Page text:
10 With Tom
10 questions in 10 minutes
I recently wrote a story on Joseph Pulitzer, and then my next story, interestingly enough, is on a brand new Pulitzer Prize winner.
Earlier this week, cartoonist Darrin Bell (left) won the Pulitzer Prize for his political cartoons, he also does a daily comics strip called Candorville, which incorporates another comics strip which he produced for many years, called Rudy Park.
TOM: Congrats on winning the Pulitzer prize! How did you find out?
DARRIN: Thank you. My editor at the Washington Post Writers Group called me at my home in California and told me. They flew me out to DC a couple days later so I could be in the Post newsroom during the announcement.
TOM: You do (or did) three comics – two comic strips and an editorial cartoon. I see you combined the two comic strips – Candorville and Rudy Park. How did that come about?
DARRIN: My syndicate realized Candorville and Rudy Park didn’t share any clients, and since I’d already done several crossovers between the two series, they suggested I combine them.
TOM: I also heard you draw story boards for films and tv?
DARRIN: I got a call out of the blue back in 2012 asking me if I knew how to draw storyboards. Coincidentally I’d taken a class in storyboarding just for fun a few months earlier, so I said sure, and ended up storyboarding a sci-fi pilot for Anthony Zuiker (CSI). I added my name and portfolio to a bunch of job sites, and then answered inquiries. I only accept jobs when I’m far enough ahead on my work, or if they’re flexible with their deadlines.
TOM: What is your schedule like when you were doing two strips along with the political cartoons and story boards? Did you work on Rudy Park one day and then the next Candorville, etc?
DARRIN: Rudy Monday’s, Candorville Tuesdays and Wednesday mornings, editorial cartoons Wednesday afternoon and the rest of the week, New Yorker submissions whenever I was awake enough after putting the kids to bed.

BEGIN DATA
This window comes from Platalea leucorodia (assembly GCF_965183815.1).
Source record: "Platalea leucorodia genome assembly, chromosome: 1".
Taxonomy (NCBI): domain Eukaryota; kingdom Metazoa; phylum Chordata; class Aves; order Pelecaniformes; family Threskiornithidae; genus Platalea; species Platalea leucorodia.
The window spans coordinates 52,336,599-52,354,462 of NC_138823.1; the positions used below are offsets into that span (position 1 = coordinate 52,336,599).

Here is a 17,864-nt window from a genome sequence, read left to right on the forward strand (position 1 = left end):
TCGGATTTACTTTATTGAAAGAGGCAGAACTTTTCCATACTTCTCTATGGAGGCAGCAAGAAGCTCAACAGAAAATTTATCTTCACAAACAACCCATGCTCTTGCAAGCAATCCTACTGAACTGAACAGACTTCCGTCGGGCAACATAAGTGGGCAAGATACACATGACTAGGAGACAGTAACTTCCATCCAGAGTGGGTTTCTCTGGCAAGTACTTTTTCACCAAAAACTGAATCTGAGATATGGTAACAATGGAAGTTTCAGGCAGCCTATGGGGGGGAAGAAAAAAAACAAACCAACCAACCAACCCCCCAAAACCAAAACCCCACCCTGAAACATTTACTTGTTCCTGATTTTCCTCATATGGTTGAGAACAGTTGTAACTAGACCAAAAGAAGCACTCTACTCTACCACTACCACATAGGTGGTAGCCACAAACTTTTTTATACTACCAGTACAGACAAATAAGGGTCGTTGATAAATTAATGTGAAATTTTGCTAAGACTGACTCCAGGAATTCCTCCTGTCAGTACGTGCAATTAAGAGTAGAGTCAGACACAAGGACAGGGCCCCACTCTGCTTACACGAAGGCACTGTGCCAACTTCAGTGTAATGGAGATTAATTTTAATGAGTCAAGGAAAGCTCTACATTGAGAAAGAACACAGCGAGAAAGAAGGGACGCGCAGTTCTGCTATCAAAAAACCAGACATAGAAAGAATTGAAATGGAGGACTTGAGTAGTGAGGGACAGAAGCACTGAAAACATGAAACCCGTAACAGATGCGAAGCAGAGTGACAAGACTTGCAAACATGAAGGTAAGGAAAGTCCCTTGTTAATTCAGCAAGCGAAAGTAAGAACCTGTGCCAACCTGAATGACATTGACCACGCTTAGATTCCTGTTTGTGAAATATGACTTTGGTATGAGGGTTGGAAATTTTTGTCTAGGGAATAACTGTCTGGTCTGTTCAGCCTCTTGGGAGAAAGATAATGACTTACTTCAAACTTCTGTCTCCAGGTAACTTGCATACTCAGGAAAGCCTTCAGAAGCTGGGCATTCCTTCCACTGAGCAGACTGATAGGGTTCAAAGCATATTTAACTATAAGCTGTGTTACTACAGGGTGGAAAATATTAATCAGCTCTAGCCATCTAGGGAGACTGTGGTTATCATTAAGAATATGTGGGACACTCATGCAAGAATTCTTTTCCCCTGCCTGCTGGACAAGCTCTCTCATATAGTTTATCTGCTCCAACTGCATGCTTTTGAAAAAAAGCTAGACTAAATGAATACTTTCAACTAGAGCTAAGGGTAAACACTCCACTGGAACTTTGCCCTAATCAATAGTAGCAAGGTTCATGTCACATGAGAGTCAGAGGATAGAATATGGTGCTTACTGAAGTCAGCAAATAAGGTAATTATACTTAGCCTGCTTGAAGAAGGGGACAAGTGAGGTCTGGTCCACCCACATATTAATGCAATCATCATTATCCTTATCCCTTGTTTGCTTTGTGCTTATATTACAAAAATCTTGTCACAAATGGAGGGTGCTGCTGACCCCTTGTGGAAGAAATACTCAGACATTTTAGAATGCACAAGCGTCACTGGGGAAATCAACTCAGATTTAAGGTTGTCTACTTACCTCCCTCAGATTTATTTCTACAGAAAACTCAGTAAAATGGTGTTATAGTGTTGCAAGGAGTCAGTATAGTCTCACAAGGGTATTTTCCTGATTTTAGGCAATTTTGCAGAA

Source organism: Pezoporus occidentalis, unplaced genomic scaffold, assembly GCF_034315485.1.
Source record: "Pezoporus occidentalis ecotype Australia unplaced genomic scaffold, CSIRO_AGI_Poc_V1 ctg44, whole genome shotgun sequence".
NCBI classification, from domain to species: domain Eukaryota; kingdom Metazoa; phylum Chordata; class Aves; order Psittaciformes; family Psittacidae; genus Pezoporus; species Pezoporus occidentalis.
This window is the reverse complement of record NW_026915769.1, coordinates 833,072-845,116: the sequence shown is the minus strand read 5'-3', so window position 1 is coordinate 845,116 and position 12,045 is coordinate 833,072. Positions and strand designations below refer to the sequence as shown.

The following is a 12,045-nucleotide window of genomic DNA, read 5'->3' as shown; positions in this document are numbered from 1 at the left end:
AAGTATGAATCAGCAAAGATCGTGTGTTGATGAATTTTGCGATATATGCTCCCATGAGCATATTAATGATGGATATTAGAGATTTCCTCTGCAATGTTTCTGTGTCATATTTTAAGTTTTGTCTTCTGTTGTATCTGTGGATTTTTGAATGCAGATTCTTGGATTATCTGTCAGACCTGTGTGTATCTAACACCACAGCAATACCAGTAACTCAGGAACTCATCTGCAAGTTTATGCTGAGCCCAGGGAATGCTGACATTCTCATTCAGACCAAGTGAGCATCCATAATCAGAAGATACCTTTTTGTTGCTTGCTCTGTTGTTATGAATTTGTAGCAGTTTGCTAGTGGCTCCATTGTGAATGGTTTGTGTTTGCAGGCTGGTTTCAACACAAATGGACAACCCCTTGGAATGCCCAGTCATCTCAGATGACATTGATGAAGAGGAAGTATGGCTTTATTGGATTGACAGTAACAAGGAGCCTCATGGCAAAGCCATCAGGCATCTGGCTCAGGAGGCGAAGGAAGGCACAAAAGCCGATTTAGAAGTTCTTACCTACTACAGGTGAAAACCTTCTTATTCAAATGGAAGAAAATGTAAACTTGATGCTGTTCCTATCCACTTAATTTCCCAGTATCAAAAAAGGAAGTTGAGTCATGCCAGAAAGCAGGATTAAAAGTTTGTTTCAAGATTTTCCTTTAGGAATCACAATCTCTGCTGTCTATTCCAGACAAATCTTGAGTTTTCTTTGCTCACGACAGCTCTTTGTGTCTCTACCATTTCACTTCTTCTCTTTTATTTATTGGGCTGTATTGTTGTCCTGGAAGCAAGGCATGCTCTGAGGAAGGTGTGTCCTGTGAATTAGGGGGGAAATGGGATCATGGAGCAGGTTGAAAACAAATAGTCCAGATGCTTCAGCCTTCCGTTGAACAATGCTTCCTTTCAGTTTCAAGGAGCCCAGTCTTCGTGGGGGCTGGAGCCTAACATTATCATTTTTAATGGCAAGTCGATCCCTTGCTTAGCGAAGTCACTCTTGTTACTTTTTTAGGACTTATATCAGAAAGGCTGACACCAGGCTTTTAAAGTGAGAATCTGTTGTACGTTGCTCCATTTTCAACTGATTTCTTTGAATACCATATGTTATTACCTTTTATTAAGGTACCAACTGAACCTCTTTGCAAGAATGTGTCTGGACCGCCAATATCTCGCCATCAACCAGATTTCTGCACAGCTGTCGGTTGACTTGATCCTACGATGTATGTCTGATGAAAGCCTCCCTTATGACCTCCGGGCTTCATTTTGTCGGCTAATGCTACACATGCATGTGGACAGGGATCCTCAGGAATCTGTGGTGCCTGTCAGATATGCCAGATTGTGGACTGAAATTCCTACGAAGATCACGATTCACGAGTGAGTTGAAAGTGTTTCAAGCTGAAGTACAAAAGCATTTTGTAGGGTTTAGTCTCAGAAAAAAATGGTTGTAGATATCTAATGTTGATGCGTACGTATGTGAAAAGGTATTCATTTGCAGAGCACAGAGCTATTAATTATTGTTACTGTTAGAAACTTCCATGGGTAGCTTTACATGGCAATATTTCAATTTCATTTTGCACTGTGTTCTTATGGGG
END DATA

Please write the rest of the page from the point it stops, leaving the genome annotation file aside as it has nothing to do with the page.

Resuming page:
TOM: Do you work digitally or old school pen and ink?
DARRIN: Digitally. It’s the only possible way to get that much work done. When I worked with paper and ink, I would spend an entire weekday just cleaning cartoons up, scanning them in and getting them ready to color. An entire day.
TOM: What is your studio or work place like?
DARRIN: Quiet office space with red brick walls and ornate windows, one block from a river.
TOM: Favorite scifi tv show or movie?
DARRIN: Babylon 5, a show that chronicles the struggle against new authoritarian governments on earth and throughout the galaxy. The show’s far more relevant now than it was in the Nineties, when it first aired.
TOM: As for comics, which ones influenced you growing up?
DARRIN: X-Men and Spider-Man, mostly.
TOM: Other than those, which comic strip would you like to crawl into, current or past, and spend the day?
DARRIN: Buck Rogers. Or the Star Trek comic strip from the 80s.
TOM: If you could go back in time and change one thing, what would it be?
DARRIN: I’d stop whatever cataclysm destroyed ancient civilizations all around the world 13,000 years ago (probably causing all the great flood myths and destroying Atlantis). That worldwide destruction forced the survivors to start all over, almost as if an advanced civilization was returned to the Stone Age. We’d be 13,000 years more advanced than we are now. There’s a good chance we’d also be 13,000 years wiser.
TOM: Thanks, Darrin, and congratulations again on the Pulitzer!
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